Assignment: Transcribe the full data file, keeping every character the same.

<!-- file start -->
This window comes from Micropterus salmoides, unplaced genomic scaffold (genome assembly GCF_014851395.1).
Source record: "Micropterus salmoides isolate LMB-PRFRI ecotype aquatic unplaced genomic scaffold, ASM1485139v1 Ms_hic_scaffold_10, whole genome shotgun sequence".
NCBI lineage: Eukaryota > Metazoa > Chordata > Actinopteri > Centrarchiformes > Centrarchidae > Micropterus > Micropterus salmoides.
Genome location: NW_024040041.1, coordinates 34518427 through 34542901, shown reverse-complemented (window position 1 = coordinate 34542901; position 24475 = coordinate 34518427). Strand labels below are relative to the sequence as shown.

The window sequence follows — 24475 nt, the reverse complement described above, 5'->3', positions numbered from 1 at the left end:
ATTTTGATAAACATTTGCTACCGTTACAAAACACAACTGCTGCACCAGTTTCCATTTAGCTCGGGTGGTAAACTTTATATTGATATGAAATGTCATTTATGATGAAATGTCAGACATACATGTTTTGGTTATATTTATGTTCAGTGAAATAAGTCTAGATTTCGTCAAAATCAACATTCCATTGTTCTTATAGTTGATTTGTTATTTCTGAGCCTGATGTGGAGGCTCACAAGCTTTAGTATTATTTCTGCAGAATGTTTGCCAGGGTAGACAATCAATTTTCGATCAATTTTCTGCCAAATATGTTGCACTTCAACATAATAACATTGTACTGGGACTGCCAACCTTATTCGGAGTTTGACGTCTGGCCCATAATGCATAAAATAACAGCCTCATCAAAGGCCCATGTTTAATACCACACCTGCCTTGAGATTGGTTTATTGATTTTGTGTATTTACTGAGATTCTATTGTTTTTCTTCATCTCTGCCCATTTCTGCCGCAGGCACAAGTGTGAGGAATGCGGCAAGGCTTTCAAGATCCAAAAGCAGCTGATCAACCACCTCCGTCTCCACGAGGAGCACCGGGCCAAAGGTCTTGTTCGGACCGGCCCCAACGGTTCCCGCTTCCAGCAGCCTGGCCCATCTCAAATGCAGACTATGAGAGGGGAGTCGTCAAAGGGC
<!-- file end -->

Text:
This window comes from Micropterus salmoides, unplaced genomic scaffold (genome assembly GCF_014851395.1).
Source record: "Micropterus salmoides isolate LMB-PRFRI ecotype aquatic unplaced genomic scaffold, ASM1485139v1 Ms_hic_scaffold_10, whole genome shotgun sequence".
NCBI lineage: Eukaryota > Metazoa > Chordata > Actinopteri > Centrarchiformes > Centrarchidae > Micropterus > Micropterus salmoides.
Genome location: NW_024040041.1, coordinates 34518427 through 34542901, shown reverse-complemented (window position 1 = coordinate 34542901; position 24475 = coordinate 34518427). Strand labels below are relative to the sequence as shown.

The window sequence follows — 24475 nt, the reverse complement described above, 5'->3', positions numbered from 1 at the left end:
ATTTTGATAAACATTTGCTACCGTTACAAAACACAACTGCTGCACCAGTTTCCATTTAGCTCGGGTGGTAAACTTTATATTGATATGAAATGTCATTTATGATGAAATGTCAGACATACATGTTTTGGTTATATTTATGTTCAGTGAAATAAGTCTAGATTTCGTCAAAATCAACATTCCATTGTTCTTATAGTTGATTTGTTATTTCTGAGCCTGATGTGGAGGCTCACAAGCTTTAGTATTATTTCTGCAGAATGTTTGCCAGGGTAGACAATCAATTTTCGATCAATTTTCTGCCAAATATGTTGCACTTCAACATAATAACATTGTACTGGGACTGCCAACCTTATTCGGAGTTTGACGTCTGGCCCATAATGCATAAAATAACAGCCTCATCAAAGGCCCATGTTTAATACCACACCTGCCTTGAGATTGGTTTATTGATTTTGTGTATTTACTGAGATTCTATTGTTTTTCTTCATCTCTGCCCATTTCTGCCGCAGGCACAAGTGTGAGGAATGCGGCAAGGCTTTCAAGATCCAAAAGCAGCTGATCAACCACCTCCGTCTCCACGAGGAGCACCGGGCCAAAGGTCTTGTTCGGACCGGCCCCAACGGTTCCCGCTTCCAGCAGCCTGGCCCATCTCAAATGCAGACTATGAGAGGGGAGTCGTCAAAGGGC